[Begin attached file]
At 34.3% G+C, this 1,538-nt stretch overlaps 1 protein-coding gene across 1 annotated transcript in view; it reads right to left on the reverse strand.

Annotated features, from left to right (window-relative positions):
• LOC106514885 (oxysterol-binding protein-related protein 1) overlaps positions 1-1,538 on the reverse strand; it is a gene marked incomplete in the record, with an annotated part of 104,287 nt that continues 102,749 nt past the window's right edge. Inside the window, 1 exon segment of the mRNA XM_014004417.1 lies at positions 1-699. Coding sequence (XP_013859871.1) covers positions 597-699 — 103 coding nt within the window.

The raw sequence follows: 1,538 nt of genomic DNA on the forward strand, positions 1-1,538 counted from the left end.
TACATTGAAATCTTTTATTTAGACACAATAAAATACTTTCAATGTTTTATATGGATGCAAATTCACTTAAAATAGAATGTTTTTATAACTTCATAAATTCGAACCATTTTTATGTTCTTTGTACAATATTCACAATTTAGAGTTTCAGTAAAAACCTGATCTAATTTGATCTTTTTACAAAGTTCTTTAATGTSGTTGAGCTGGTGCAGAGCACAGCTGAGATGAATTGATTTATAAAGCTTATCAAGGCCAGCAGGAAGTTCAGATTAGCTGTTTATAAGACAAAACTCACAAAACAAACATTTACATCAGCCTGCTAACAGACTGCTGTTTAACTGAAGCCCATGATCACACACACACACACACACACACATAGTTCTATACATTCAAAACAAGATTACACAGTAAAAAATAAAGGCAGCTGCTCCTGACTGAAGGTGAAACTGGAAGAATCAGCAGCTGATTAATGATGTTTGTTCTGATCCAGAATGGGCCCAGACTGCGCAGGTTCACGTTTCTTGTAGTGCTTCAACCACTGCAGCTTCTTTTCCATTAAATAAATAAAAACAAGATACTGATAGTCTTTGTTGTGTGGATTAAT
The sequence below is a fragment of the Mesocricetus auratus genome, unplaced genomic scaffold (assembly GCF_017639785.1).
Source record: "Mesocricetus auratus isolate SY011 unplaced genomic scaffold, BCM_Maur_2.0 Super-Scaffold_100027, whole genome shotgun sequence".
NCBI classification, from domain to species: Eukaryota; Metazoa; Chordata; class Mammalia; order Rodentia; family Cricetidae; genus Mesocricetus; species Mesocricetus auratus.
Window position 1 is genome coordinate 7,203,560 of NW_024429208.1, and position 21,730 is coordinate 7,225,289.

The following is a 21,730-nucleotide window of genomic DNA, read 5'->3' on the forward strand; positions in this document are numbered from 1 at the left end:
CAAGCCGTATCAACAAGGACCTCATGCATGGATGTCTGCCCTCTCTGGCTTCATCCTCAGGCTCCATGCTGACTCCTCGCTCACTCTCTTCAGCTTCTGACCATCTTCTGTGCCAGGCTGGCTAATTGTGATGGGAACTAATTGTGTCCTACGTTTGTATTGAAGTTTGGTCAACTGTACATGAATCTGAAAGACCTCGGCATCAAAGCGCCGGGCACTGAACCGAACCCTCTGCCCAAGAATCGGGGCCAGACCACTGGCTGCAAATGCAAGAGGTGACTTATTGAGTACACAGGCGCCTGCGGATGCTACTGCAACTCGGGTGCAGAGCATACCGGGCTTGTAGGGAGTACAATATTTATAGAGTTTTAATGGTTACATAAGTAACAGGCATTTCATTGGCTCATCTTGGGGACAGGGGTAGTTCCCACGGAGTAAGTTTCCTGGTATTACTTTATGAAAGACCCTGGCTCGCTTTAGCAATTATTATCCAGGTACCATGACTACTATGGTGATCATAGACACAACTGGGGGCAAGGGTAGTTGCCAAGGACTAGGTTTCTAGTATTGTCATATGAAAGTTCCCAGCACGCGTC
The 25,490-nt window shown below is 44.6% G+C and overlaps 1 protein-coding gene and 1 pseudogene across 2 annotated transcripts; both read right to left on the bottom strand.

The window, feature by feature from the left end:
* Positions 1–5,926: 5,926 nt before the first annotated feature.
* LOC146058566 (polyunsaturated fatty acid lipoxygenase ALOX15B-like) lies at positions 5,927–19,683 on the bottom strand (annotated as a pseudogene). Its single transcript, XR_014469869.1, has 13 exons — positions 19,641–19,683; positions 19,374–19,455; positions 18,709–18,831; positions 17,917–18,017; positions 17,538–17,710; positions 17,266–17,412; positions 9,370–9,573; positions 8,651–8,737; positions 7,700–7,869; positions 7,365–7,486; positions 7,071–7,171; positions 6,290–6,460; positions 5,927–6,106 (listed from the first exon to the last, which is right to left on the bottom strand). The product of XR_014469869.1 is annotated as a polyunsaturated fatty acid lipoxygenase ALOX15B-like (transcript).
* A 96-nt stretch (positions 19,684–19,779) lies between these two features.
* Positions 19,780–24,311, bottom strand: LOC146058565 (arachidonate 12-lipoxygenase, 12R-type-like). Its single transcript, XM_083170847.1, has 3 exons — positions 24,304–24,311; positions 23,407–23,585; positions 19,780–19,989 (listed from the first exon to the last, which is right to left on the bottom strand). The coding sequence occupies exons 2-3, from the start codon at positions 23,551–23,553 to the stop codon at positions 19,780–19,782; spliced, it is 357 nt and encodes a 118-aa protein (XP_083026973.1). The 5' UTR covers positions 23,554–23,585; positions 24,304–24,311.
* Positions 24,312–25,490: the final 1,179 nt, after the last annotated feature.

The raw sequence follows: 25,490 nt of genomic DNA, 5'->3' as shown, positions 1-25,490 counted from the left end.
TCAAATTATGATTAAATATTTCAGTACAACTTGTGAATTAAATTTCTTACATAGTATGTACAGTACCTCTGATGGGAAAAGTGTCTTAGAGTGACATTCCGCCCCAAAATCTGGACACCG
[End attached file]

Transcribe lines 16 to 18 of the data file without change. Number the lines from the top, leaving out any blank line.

* A 96-nt stretch (positions 19,684–19,779) lies between these two features.
* Positions 19,780–24,311, bottom strand: LOC146058565 (arachidonate 12-lipoxygenase, 12R-type-like). Its single transcript, XM_083170847.1, has 3 exons — positions 24,304–24,311; positions 23,407–23,585; positions 19,780–19,989 (listed from the first exon to the last, which is right to left on the bottom strand). The coding sequence occupies exons 2-3, from the start codon at positions 23,551–23,553 to the stop codon at positions 19,780–19,782; spliced, it is 357 nt and encodes a 118-aa protein (XP_083026973.1). The 5' UTR covers positions 23,554–23,585; positions 24,304–24,311.
* Positions 24,312–25,490: the final 1,179 nt, after the last annotated feature.